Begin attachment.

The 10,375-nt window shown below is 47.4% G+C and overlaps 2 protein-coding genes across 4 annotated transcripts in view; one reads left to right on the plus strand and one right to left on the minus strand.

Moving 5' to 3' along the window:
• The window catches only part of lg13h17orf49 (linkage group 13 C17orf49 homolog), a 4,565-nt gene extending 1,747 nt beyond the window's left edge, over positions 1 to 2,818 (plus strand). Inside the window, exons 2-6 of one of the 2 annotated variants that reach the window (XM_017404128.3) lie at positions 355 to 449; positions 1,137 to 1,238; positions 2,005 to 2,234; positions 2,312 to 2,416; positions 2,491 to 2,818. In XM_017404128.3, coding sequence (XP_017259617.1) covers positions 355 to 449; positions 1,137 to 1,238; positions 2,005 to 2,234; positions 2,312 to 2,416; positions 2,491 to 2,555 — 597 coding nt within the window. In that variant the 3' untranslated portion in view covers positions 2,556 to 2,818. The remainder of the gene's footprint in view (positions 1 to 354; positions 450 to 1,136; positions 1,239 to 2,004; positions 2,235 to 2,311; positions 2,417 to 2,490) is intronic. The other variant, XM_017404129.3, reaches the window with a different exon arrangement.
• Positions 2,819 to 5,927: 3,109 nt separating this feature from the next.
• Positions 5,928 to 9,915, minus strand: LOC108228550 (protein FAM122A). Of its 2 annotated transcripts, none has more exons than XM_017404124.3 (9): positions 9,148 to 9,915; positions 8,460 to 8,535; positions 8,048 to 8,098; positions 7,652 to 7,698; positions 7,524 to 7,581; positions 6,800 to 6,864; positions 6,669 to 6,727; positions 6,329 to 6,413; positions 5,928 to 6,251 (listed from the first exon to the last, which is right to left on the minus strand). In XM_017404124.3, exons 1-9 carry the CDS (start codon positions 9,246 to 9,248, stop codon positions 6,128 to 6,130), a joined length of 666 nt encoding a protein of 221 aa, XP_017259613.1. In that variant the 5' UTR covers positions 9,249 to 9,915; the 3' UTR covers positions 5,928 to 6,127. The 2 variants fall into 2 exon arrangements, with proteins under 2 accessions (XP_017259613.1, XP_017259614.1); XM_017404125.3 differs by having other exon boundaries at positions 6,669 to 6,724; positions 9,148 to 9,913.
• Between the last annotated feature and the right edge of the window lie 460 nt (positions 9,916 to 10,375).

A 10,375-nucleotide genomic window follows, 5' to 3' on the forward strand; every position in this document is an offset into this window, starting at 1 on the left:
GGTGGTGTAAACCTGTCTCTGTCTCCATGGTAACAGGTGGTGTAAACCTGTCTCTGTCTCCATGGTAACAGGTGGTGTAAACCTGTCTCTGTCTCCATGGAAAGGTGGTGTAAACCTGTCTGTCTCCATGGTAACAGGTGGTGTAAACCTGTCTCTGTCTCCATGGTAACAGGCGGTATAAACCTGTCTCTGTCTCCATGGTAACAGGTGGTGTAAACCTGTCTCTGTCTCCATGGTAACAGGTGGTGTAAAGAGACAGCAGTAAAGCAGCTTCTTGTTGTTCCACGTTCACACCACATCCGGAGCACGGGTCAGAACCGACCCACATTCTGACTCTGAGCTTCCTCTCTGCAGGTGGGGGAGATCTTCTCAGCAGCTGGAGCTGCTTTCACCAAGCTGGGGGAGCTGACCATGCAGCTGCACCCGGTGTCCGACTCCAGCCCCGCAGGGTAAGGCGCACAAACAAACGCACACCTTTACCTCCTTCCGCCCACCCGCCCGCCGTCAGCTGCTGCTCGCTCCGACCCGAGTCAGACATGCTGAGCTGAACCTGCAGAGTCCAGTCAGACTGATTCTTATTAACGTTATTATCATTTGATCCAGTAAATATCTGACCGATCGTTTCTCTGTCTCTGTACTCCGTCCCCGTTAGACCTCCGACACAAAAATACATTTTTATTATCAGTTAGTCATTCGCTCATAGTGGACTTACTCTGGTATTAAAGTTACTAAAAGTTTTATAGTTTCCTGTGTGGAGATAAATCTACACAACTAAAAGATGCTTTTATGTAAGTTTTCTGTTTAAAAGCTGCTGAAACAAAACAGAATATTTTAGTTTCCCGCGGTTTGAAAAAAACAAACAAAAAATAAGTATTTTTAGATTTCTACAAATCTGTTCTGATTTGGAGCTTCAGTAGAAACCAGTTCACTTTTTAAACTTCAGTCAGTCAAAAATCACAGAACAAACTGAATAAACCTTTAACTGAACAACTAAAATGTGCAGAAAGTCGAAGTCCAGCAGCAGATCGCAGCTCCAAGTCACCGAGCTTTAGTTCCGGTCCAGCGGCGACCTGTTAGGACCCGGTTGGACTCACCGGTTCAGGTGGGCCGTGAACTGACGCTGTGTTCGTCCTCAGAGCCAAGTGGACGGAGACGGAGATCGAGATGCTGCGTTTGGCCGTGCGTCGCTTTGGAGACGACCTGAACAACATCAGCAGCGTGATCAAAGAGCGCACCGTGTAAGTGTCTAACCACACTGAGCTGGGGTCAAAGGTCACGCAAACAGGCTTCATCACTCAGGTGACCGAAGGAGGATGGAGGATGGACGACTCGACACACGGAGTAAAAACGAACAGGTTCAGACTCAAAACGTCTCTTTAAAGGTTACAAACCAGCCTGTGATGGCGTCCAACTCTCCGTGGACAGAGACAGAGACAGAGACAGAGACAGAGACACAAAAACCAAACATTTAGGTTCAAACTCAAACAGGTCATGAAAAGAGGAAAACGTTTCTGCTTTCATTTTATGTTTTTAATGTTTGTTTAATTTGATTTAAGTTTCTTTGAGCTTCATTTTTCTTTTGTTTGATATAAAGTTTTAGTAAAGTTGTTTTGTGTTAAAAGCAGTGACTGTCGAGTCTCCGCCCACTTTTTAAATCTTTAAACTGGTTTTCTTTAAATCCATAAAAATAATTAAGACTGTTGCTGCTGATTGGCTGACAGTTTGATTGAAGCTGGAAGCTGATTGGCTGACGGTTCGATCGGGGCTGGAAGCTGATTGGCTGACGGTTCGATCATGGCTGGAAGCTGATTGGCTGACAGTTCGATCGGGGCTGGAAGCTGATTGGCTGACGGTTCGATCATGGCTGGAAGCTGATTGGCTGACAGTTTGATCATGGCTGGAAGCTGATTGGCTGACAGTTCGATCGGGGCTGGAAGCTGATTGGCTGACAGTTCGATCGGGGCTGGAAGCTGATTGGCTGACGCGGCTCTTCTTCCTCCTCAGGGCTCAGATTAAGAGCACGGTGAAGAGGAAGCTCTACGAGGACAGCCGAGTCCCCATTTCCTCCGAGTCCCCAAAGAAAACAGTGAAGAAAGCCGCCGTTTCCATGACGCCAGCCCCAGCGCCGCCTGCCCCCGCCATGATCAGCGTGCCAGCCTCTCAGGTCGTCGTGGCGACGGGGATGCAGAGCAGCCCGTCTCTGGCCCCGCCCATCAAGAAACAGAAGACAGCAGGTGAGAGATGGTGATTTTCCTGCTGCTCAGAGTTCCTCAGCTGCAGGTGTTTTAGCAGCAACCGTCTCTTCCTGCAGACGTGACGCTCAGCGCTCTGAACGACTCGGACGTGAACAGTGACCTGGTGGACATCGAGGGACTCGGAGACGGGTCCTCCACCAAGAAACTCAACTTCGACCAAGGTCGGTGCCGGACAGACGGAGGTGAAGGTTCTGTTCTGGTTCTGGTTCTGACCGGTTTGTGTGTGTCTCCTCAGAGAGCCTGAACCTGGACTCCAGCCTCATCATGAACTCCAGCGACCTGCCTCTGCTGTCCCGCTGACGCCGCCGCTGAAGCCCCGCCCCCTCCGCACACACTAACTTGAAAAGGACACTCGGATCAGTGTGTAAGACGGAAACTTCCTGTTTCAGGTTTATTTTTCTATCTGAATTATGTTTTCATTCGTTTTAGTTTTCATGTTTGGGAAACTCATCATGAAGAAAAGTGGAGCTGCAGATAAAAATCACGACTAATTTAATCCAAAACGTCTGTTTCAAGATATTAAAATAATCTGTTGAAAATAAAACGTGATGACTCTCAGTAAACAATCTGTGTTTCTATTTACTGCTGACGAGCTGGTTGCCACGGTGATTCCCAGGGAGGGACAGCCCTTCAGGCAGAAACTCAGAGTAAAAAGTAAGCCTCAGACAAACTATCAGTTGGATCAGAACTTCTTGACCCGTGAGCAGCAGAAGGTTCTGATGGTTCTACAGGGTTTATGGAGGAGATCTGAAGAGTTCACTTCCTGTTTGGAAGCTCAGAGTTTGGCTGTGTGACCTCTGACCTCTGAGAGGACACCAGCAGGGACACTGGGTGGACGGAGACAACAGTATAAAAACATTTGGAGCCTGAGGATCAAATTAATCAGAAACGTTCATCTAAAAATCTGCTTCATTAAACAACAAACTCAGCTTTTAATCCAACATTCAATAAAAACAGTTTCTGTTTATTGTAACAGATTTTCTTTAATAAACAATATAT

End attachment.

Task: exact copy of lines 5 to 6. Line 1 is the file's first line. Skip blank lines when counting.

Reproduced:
• Positions 5,928 to 9,915, minus strand: LOC108228550 (protein FAM122A). Of its 2 annotated transcripts, none has more exons than XM_017404124.3 (9): positions 9,148 to 9,915; positions 8,460 to 8,535; positions 8,048 to 8,098; positions 7,652 to 7,698; positions 7,524 to 7,581; positions 6,800 to 6,864; positions 6,669 to 6,727; positions 6,329 to 6,413; positions 5,928 to 6,251 (listed from the first exon to the last, which is right to left on the minus strand). In XM_017404124.3, exons 1-9 carry the CDS (start codon positions 9,246 to 9,248, stop codon positions 6,128 to 6,130), a joined length of 666 nt encoding a protein of 221 aa, XP_017259613.1. In that variant the 5' UTR covers positions 9,249 to 9,915; the 3' UTR covers positions 5,928 to 6,127. The 2 variants fall into 2 exon arrangements, with proteins under 2 accessions (XP_017259613.1, XP_017259614.1); XM_017404125.3 differs by having other exon boundaries at positions 6,669 to 6,724; positions 9,148 to 9,913.
• Between the last annotated feature and the right edge of the window lie 460 nt (positions 9,916 to 10,375).